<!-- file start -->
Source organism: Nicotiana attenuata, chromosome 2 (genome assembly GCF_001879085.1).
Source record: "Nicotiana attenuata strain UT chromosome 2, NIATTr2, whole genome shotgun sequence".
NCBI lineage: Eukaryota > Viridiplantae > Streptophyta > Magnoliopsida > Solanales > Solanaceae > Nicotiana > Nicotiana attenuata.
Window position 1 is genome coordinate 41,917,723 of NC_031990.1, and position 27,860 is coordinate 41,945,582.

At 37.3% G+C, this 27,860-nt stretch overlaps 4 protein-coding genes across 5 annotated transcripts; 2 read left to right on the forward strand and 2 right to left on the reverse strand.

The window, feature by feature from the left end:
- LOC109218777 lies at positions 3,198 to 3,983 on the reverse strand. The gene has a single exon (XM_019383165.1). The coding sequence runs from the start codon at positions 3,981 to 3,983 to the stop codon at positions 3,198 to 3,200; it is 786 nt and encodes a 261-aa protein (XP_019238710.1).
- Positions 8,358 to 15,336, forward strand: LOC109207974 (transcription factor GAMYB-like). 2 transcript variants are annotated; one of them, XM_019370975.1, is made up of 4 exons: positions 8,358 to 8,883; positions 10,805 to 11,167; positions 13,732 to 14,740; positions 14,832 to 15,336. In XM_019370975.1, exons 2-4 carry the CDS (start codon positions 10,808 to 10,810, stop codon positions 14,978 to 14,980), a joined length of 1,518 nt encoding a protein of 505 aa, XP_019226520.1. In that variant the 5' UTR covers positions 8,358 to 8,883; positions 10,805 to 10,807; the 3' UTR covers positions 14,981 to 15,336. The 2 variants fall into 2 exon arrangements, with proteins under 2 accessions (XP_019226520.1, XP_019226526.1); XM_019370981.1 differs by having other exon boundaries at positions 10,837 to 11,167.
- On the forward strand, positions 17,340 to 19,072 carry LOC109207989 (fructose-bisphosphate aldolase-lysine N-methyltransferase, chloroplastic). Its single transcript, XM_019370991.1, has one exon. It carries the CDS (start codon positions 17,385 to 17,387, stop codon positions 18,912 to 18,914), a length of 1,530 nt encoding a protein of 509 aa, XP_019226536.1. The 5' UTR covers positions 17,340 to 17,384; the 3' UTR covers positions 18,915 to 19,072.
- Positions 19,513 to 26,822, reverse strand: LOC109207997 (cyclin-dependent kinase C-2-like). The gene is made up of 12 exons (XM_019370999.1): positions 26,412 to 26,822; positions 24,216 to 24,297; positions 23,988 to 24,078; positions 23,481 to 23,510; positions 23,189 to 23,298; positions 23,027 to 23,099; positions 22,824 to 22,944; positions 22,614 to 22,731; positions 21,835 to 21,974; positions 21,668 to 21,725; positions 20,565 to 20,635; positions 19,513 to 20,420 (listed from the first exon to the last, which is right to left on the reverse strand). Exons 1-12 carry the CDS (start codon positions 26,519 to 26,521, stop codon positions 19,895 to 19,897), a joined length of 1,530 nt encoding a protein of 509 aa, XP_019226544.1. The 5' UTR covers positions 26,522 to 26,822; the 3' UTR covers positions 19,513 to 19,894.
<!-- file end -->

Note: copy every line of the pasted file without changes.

Source organism: Nicotiana attenuata, chromosome 2 (genome assembly GCF_001879085.1).
Source record: "Nicotiana attenuata strain UT chromosome 2, NIATTr2, whole genome shotgun sequence".
NCBI lineage: Eukaryota > Viridiplantae > Streptophyta > Magnoliopsida > Solanales > Solanaceae > Nicotiana > Nicotiana attenuata.
Window position 1 is genome coordinate 41,917,723 of NC_031990.1, and position 27,860 is coordinate 41,945,582.

At 37.3% G+C, this 27,860-nt stretch overlaps 4 protein-coding genes across 5 annotated transcripts; 2 read left to right on the forward strand and 2 right to left on the reverse strand.

The window, feature by feature from the left end:
- LOC109218777 lies at positions 3,198 to 3,983 on the reverse strand. The gene has a single exon (XM_019383165.1). The coding sequence runs from the start codon at positions 3,981 to 3,983 to the stop codon at positions 3,198 to 3,200; it is 786 nt and encodes a 261-aa protein (XP_019238710.1).
- Positions 8,358 to 15,336, forward strand: LOC109207974 (transcription factor GAMYB-like). 2 transcript variants are annotated; one of them, XM_019370975.1, is made up of 4 exons: positions 8,358 to 8,883; positions 10,805 to 11,167; positions 13,732 to 14,740; positions 14,832 to 15,336. In XM_019370975.1, exons 2-4 carry the CDS (start codon positions 10,808 to 10,810, stop codon positions 14,978 to 14,980), a joined length of 1,518 nt encoding a protein of 505 aa, XP_019226520.1. In that variant the 5' UTR covers positions 8,358 to 8,883; positions 10,805 to 10,807; the 3' UTR covers positions 14,981 to 15,336. The 2 variants fall into 2 exon arrangements, with proteins under 2 accessions (XP_019226520.1, XP_019226526.1); XM_019370981.1 differs by having other exon boundaries at positions 10,837 to 11,167.
- On the forward strand, positions 17,340 to 19,072 carry LOC109207989 (fructose-bisphosphate aldolase-lysine N-methyltransferase, chloroplastic). Its single transcript, XM_019370991.1, has one exon. It carries the CDS (start codon positions 17,385 to 17,387, stop codon positions 18,912 to 18,914), a length of 1,530 nt encoding a protein of 509 aa, XP_019226536.1. The 5' UTR covers positions 17,340 to 17,384; the 3' UTR covers positions 18,915 to 19,072.
- Positions 19,513 to 26,822, reverse strand: LOC109207997 (cyclin-dependent kinase C-2-like). The gene is made up of 12 exons (XM_019370999.1): positions 26,412 to 26,822; positions 24,216 to 24,297; positions 23,988 to 24,078; positions 23,481 to 23,510; positions 23,189 to 23,298; positions 23,027 to 23,099; positions 22,824 to 22,944; positions 22,614 to 22,731; positions 21,835 to 21,974; positions 21,668 to 21,725; positions 20,565 to 20,635; positions 19,513 to 20,420 (listed from the first exon to the last, which is right to left on the reverse strand). Exons 1-12 carry the CDS (start codon positions 26,519 to 26,521, stop codon positions 19,895 to 19,897), a joined length of 1,530 nt encoding a protein of 509 aa, XP_019226544.1. The 5' UTR covers positions 26,522 to 26,822; the 3' UTR covers positions 19,513 to 19,894.